The second story that I found is through The Daily Kos, showing a couple of calculator clocks on how much minimum wage workers have lost in pay due to inflation.  These clocks were created by The Center for Economic and Policy Research:

In a sense, both stories complement each other.  If you think about it, the poor are really the minimum wage workers in this country, living on paycheck-to-paycheck.  With the minimum wage remaining in stagnation for almost 30 years, these workers have lost anywhere between $3 to $6 trillion worth of wages due to inflation--whichever way you measure that loss.  These poor workers are the ones that are going to spend much of their paycheck on the goods and services that power the U.S. economy.  But with inflation eroding the minimum wage over a long period of time, and the double whammy of the Great Recession slamming into the poor, they are no longer living from paycheck-to-paycheck, but are falling behind.  They are no longer purchasing the goods and services that make up the U.S. economic growth.  And that creeping of the loss of household net worth and loss of wages due to inflation is moving up through the working and middle class.  

What we end up having is a lack of demand in the U.S. economy.  The loss of household net worth, coupled with the wage stagnation and loss through inflation, means that nobody has any money to spend on goods and services.  Or they are only spending on the bare necessities, such as food and shelter, but no extra goods, services, or luxuries.  The only group that seems to have the money to spend are the extreme rich, where businesses are catering to their tastes.  But there is only so much goods and services that the rich can buy--the rest of the money will have to be parked into more bank accounts, and invested in the Wall Street gambling casino, to generate even more income inequality for the extreme rich.  The rich get richer, the poor get poorer, and nobody will have any more money to spend--not just on goods and services, but even the basic necessities.  It is a system that is unsustainable.

Sooner or later, that system is going to collapse.

Sunday, August 17, 2014

Work scheduling software creates havoc on low wage employees' lives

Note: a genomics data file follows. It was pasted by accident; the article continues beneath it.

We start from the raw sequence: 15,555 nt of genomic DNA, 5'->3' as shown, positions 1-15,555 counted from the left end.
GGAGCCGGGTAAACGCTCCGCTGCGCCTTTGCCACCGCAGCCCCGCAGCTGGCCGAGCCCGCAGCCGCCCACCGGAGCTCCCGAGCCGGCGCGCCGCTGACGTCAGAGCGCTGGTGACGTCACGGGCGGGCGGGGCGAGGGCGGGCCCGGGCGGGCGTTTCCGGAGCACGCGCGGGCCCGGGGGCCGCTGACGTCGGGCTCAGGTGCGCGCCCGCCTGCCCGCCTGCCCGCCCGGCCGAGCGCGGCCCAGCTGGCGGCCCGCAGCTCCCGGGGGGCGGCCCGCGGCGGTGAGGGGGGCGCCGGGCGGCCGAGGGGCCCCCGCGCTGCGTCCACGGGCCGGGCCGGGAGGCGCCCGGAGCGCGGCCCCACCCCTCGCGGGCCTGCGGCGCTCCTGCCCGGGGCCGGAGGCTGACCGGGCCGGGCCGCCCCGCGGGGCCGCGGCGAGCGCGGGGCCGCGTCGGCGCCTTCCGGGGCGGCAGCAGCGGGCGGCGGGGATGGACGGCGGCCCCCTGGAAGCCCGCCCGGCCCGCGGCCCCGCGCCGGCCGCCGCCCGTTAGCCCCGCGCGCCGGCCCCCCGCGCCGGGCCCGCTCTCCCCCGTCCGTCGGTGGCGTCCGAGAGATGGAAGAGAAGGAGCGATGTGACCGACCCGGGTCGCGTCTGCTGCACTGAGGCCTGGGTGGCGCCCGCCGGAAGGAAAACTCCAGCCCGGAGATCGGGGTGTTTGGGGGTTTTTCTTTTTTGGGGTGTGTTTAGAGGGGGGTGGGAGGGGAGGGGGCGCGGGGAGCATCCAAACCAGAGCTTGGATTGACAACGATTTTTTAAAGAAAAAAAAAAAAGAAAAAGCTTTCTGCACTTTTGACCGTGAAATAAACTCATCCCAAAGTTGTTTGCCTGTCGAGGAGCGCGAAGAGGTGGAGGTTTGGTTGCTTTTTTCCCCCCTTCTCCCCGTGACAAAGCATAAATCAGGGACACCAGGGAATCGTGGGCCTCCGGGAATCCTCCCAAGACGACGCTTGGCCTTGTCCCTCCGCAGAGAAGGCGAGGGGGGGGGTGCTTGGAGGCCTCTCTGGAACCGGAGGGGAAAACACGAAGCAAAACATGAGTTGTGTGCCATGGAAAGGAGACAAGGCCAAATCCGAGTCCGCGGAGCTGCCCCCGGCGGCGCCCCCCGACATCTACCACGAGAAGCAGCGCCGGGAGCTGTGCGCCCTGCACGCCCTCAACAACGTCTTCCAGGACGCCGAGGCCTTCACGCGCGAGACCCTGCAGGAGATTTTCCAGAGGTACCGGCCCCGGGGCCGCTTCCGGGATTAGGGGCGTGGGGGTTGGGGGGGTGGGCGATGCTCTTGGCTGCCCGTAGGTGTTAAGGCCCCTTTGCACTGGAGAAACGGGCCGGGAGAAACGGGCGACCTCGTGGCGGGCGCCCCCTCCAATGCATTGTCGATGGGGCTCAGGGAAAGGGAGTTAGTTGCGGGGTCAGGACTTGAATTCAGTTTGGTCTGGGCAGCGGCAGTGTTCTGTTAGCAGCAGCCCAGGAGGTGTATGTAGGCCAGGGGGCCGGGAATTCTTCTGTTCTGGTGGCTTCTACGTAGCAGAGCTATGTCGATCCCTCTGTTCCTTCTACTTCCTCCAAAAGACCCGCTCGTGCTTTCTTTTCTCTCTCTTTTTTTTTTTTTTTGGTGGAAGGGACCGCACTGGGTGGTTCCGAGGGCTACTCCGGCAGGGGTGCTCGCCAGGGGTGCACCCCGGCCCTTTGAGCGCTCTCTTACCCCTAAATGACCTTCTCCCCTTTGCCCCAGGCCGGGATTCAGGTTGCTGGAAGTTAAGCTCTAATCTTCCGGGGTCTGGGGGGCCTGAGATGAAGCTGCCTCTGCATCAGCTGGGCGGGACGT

I found this NY Times story on both Daily Kos, and Kevin Drum:

SAN DIEGO — In a typical last-minute scramble, Jannette Navarro, a 22-year-old Starbucks barista and single mother, scraped together a plan for surviving the month of July without setting off family or financial disaster.
In contrast to the joyless work she had done at a Dollar Tree store and a KFC franchise, the $9-an-hour Starbucks job gave Ms. Navarro, the daughter of a drug addict and an absentee father, the hope of forward motion. She had been hired because she showed up so many times, cheerful and persistent, asking for work, and she had a way of flicking away setbacks — such as a missed bus on her three-hour commute — with the phrase, “I’m over it.”
But Ms. Navarro’s fluctuating hours, combined with her limited resources, had also turned their lives into a chronic crisis over the clock. She rarely learned her schedule more than three days before the start of a workweek, plunging her into urgent logistical puzzles over who would watch the boy. Months after starting the job she moved out of her aunt’s home, in part because of mounting friction over the erratic schedule, which the aunt felt was also holding her family captive. Ms. Navarro’s degree was on indefinite pause because her shifting hours left her unable to commit to classes. She needed to work all she could, sometimes counting on dimes from the tip jar to make the bus fare home. If she dared ask for more stable hours, she feared, she would get fewer work hours over all.